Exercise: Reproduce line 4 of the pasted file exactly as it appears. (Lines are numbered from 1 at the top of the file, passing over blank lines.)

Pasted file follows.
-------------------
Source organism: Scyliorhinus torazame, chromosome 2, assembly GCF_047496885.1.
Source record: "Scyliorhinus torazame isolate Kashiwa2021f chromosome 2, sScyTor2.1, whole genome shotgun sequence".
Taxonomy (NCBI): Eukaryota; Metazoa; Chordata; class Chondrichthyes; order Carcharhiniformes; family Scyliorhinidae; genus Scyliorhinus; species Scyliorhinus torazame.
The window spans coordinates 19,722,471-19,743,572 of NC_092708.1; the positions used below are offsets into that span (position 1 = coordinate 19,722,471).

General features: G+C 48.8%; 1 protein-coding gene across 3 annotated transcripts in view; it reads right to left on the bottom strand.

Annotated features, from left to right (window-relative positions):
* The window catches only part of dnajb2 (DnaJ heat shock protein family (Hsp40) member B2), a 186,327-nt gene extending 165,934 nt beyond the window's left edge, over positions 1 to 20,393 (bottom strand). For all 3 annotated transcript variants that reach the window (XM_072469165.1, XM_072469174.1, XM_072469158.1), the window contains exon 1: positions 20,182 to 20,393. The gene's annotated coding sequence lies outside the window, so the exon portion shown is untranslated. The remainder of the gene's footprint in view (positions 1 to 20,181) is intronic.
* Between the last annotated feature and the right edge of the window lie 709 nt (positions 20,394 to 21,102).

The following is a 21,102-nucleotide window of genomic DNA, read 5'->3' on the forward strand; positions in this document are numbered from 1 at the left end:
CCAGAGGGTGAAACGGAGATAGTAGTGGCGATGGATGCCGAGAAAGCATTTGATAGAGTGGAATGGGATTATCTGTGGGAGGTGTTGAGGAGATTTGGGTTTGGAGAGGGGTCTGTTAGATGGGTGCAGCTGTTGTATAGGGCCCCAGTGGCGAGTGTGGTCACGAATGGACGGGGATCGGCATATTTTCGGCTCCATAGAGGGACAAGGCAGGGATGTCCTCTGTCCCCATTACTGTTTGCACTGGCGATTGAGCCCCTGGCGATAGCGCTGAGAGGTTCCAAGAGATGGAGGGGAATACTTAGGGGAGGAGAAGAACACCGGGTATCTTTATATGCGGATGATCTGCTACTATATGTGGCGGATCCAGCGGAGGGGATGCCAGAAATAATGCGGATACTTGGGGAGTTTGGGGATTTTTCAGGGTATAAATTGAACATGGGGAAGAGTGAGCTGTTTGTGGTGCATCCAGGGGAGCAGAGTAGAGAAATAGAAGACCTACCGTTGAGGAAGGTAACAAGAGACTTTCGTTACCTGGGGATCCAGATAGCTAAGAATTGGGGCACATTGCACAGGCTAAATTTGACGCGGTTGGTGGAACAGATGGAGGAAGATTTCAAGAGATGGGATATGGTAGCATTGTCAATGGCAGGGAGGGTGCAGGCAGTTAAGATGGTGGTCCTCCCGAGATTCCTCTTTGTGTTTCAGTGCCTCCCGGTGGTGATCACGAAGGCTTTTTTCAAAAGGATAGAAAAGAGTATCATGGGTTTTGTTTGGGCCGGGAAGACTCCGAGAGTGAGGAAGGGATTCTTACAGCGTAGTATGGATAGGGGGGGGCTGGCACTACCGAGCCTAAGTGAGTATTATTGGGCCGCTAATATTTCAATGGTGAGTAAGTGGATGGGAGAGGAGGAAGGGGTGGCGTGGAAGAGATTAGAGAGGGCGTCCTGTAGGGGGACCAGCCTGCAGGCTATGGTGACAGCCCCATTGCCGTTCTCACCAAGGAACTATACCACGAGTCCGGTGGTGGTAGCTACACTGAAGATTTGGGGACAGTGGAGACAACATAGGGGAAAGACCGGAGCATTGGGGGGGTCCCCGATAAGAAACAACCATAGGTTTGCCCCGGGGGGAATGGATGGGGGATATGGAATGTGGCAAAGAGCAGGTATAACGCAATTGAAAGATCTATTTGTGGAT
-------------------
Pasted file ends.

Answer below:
The window spans coordinates 19,722,471-19,743,572 of NC_092708.1; the positions used below are offsets into that span (position 1 = coordinate 19,722,471).